Jan 3-9, 2022

By Bruce McIvor and Cody O'Neil

Happy New Year. This week's edition includes human rights, Treaty rights, language rights, logging, land defence, UNDRIP, policing and more.



Human rights, child welfare and compensation returned to national headlines



Forestry, UNDRIP and land defence were back in BC news 



Policing and systemic racism were in the spotlight in Alberta 



Ontario is appealing the Restoule case to the Supreme Court  



Climate change and Indigenous knowledge were front and centre on the east coast 



NWT news included traditional naming and language rights




The BC Supreme Court ruled on Saik'uz and Stellat'en First Nations’ action against Rio Tinto 



The Alberta Court of Queen’s Bench weighed in on the honour of the Crown 




I was interviewed by the Lawyer’s Daily about my new book on Canada’s failing reconciliation project and what can be done to fix it.




In case you missed it, check out our Indigenous rights “Year in Review” countdown featuring updates on cross-border rights, Treaty rights, advance costs and more. 




I'll be joining a panel discussion on UNDRIP implementation in Canada at the Forward Summit on February 2nd at 1:30pm mountain. The full agenda is available here.



"No child's life is better today than it was yesterday because of these words on paper. We have to see the government actually deliver this stuff."

- Dr. Cindy Blackstock, Executive Director, First Nations Child and Family Caring Society of Canada



"Changing is not vanishing."

- Carlos Montezuma, "Changing Is Not Vanishing" (1916)

Faced with a constant stream of news reports of standoffs and confrontations, Canada’s “reconciliation project” has obviously gone off the rails. In this series of concise and thoughtful essays, lawyer and historian Bruce McIvor explains why reconciliation with Indigenous peoples is failing and what needs to be done to fix it.
First Peoples Law is the author of Annotated Aboriginal Law, previously authored by legendary law professor Shin Imai for over two decades. The book includes hundreds of annotations of significant court decisions and federal legislation regarding Indigenous rights in Canada. We hope it continues to be a useful resource for Indigenous Peoples defending and advancing their rights across the country.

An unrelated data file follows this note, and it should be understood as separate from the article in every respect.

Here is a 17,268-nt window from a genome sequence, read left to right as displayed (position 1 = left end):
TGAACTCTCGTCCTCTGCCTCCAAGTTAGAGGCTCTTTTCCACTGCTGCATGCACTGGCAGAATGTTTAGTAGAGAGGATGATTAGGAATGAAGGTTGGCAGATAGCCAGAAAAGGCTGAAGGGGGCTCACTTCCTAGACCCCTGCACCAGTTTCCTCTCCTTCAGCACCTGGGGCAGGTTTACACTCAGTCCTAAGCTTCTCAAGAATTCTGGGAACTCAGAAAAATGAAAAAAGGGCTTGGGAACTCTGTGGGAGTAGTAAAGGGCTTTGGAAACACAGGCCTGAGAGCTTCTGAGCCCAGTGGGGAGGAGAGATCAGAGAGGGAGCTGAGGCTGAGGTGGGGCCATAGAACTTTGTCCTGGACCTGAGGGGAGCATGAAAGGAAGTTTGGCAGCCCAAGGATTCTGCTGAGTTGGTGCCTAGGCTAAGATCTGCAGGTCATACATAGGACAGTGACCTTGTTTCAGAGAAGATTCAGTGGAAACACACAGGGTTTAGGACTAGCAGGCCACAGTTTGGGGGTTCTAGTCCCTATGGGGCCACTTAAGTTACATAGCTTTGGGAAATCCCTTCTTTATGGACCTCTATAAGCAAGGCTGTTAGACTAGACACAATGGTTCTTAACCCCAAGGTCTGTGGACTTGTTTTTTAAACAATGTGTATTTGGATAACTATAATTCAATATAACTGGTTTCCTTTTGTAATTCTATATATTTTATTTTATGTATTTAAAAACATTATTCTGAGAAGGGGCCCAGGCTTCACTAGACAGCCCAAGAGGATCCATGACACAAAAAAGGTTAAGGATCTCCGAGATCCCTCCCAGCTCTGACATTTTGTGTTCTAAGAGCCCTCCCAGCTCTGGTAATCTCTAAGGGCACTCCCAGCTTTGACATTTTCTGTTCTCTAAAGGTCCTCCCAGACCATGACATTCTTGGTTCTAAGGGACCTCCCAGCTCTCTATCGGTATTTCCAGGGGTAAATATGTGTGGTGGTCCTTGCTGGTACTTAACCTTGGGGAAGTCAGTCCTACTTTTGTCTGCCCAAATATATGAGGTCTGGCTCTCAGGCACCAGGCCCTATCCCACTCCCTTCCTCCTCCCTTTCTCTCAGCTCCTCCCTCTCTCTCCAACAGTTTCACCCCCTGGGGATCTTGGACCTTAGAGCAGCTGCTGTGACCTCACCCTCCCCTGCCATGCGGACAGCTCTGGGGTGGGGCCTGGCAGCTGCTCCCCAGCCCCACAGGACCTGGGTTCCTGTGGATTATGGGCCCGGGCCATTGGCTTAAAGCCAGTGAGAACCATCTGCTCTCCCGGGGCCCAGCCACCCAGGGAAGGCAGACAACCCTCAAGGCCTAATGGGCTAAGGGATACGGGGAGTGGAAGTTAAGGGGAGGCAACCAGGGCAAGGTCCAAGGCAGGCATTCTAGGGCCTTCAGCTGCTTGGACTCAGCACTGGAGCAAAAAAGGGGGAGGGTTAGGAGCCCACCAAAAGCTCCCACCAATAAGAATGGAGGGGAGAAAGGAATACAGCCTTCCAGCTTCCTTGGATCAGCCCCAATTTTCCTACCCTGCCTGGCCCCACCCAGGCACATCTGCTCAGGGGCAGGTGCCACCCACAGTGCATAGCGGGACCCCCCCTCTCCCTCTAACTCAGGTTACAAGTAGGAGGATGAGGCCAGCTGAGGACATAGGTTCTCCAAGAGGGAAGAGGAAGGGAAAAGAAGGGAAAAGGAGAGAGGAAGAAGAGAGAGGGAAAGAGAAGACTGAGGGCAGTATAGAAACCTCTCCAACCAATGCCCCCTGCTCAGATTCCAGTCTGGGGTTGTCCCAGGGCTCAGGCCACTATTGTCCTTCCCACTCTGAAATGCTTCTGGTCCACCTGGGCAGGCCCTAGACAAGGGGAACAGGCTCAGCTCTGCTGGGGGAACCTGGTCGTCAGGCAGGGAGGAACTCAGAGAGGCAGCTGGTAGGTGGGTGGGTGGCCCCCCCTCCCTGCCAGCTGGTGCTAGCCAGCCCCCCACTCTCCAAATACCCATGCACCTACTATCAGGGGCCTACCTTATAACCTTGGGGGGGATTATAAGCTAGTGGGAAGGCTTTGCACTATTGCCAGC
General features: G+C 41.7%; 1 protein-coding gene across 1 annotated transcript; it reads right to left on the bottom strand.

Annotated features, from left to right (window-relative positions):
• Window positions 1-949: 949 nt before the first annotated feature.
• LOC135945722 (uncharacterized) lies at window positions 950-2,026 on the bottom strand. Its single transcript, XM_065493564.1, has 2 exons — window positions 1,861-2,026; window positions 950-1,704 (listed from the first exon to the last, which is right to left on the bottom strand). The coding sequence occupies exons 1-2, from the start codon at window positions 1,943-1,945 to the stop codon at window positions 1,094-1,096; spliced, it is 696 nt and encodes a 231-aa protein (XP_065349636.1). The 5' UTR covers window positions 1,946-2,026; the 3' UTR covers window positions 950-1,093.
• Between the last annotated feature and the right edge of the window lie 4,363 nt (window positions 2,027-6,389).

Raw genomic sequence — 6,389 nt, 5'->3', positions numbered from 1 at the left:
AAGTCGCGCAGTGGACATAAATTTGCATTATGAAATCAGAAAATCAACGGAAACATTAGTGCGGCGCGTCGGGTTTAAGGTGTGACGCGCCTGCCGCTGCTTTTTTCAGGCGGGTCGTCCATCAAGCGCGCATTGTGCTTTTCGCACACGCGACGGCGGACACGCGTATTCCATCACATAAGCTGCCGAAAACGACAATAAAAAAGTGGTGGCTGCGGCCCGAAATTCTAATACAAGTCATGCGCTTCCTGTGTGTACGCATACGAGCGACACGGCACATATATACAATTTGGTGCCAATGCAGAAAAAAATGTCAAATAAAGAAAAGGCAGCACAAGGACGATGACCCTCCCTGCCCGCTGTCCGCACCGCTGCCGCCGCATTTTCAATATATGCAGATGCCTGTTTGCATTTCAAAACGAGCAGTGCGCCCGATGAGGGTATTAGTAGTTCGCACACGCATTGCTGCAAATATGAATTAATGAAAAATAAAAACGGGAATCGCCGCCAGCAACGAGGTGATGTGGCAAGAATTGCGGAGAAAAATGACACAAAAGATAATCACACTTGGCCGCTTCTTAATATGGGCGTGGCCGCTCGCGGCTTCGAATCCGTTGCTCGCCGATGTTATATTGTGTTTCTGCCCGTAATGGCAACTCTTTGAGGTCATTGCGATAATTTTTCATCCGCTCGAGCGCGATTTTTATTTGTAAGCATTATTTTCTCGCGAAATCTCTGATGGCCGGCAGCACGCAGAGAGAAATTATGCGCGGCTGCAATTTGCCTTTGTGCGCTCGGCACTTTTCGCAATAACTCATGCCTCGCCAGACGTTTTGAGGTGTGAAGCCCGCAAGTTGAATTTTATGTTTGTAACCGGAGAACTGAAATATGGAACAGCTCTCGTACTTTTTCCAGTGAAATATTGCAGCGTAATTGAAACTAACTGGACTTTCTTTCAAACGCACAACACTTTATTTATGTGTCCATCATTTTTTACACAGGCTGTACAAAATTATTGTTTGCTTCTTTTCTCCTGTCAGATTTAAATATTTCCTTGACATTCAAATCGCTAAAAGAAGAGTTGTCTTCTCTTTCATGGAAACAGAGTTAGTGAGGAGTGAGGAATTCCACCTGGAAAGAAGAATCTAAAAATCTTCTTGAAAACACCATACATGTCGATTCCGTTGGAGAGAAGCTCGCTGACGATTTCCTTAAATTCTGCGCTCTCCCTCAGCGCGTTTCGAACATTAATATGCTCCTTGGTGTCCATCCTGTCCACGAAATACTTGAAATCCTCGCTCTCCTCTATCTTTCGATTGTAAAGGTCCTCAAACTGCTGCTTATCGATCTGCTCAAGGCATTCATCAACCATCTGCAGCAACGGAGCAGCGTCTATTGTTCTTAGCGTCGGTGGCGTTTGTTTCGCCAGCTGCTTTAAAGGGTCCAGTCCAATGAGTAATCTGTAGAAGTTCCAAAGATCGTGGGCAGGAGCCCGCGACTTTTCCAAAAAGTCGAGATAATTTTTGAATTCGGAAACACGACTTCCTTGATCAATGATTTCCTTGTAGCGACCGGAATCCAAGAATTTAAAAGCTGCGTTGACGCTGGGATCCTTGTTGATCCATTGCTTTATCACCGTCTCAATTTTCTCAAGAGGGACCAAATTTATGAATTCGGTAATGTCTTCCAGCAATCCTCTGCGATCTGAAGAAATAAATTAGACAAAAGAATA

Check out our new podcast episode featuring a conversation between First Peoples Law's Indigenous Law Student Scholarship winners!
We are providing a list of resources for anyone looking to get informed about the truth of Residential Schools shared by Survivors across the country. It is not meant to be an exhaustive list. We would welcome any feedback or recommendations.
Your weekly news update on Indigenous rights from First Peoples Law.
First Peoples Law LLP is a law firm dedicated to defending and advancing the rights of Indigenous Peoples in Canada. We work closely with First Nations to defend their Aboriginal title, rights and Treaty rights, uphold their Indigenous laws and governance and ensure economic prosperity for their members.
Bruce McIvor, lawyer and historian, is partner at First Peoples Law LLP. He is also an Adjunct Professor at the University of British Columbia’s Allard School of Law where he teaches the constitutional law of Aboriginal and Treaty rights. A member of the bar in British Columbia and Ontario, Bruce is recognized nationally and internationally as a leading practitioner of Aboriginal law in Canada. Bruce's ancestors took Métis scrip at Red River in Manitoba. He holds a law degree, a Ph.D. in Aboriginal and environmental history, and is a Fulbright Scholar. He is a member of the Manitoba Métis Federation.